UBC Theses and Dissertations
The experience of recovery from an eating disorder : an interpretive phenomenological description Maltby, Georgina Elizabeth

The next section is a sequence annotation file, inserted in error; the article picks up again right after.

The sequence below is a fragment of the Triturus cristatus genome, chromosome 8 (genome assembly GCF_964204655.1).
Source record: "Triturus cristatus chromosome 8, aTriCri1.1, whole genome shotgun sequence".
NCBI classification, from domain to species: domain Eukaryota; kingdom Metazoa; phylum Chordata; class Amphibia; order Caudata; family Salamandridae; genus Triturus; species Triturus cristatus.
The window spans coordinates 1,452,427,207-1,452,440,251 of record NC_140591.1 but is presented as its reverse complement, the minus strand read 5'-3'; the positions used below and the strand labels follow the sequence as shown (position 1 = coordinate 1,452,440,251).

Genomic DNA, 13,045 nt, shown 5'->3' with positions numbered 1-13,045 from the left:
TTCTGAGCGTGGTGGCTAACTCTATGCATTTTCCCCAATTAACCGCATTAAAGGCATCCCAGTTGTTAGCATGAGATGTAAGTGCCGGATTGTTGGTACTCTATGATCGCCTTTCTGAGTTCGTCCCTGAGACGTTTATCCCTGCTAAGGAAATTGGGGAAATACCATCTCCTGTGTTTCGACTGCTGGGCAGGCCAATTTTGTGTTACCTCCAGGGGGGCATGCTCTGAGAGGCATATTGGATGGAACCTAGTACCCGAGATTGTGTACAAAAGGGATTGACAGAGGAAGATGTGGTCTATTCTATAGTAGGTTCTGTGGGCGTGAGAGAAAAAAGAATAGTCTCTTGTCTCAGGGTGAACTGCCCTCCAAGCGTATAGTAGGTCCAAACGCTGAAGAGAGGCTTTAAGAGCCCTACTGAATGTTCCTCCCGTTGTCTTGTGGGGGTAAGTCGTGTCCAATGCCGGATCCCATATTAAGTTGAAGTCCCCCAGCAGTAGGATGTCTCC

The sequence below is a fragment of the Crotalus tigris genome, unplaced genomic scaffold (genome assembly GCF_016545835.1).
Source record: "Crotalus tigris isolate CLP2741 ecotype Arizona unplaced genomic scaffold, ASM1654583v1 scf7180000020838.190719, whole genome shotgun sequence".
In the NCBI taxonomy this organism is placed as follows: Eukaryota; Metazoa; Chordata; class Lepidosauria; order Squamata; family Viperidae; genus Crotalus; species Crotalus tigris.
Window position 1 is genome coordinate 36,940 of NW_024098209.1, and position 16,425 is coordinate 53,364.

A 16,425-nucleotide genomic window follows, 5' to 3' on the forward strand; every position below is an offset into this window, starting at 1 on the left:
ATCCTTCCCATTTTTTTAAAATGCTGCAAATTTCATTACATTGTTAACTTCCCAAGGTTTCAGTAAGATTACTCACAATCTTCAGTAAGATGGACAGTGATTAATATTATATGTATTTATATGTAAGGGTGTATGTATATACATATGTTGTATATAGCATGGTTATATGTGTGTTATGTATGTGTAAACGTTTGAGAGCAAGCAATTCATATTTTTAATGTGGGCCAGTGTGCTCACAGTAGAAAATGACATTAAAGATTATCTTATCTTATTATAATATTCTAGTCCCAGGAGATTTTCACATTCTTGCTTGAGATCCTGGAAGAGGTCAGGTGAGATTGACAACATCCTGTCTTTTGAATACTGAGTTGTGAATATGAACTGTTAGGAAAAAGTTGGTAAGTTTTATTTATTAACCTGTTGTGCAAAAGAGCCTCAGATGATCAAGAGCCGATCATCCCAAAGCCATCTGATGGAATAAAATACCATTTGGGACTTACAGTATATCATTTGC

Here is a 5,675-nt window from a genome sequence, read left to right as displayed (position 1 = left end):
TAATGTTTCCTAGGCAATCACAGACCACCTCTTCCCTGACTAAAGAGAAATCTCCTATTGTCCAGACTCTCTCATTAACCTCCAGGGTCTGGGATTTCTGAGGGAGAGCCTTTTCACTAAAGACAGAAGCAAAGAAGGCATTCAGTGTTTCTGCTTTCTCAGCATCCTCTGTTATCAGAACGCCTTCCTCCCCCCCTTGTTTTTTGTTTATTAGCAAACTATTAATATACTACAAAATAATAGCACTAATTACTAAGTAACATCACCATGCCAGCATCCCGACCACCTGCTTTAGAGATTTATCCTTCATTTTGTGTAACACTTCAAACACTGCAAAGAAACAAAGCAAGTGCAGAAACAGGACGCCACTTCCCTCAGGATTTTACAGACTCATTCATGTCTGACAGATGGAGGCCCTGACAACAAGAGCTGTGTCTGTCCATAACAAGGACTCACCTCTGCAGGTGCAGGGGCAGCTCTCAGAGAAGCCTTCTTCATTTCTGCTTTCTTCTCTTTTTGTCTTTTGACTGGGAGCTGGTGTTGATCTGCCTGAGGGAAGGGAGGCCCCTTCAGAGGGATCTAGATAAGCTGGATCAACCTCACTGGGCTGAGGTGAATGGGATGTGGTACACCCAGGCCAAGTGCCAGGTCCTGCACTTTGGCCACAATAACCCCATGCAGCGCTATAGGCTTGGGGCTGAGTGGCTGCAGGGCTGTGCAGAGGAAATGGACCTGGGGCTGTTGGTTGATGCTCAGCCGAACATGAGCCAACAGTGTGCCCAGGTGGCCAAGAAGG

Although eating disorders are a significant problem for some women, there is a lack of understanding of what recovery entails and what it means to be recovered. The purpose of this study was to describe the experience of recovery from an eating disorder drawing on the Empirical Phenomenological Psychological method (Karlsson, 1993). Eight women participated in in-depth interviews that explored their recovery experience. The women ranged in age from 28 to 53 years. All of the women had been recovered for a minimum of 5 years (M= 10 years; Range = 5 to 18 years). I conducted a phenomenological interpretive analysis of the transcribed interviews, which produced a description of each participant's recovery experience (i.e., situated structure). Next, I developed the general structure and essential themes of the experience of recovery across all participants, and the commonalities in "being recovered" as revealed in the existentials of body, time, space, and relation (Van Manen, 2000). The findings revealed that there was a common structure to the experience of recovery. Three themes were essential to the recovery experience: (a) knowingness and allowing what is needed to recover; (b) deepening awareness and discovery of oneself; and (c) deepening of being, discovering, and embracing life's possibilities. A l l of the women in this study acknowledged a full recovery, albeit a long, difficult, and lonely experience that required courage, persistence, and determination. The women in this study described an agentic, strategic, and a faith-based approach to recovery that mirrored, resisted, and offered alternatives to the dominant societal and medical discourses of eating disorders and recovery. Future research that explores a multifaceted experience of recovery, and interventions that facilitate self-reflection in order to deepen awareness of the individual's experience and responsibility for change may be helpful.
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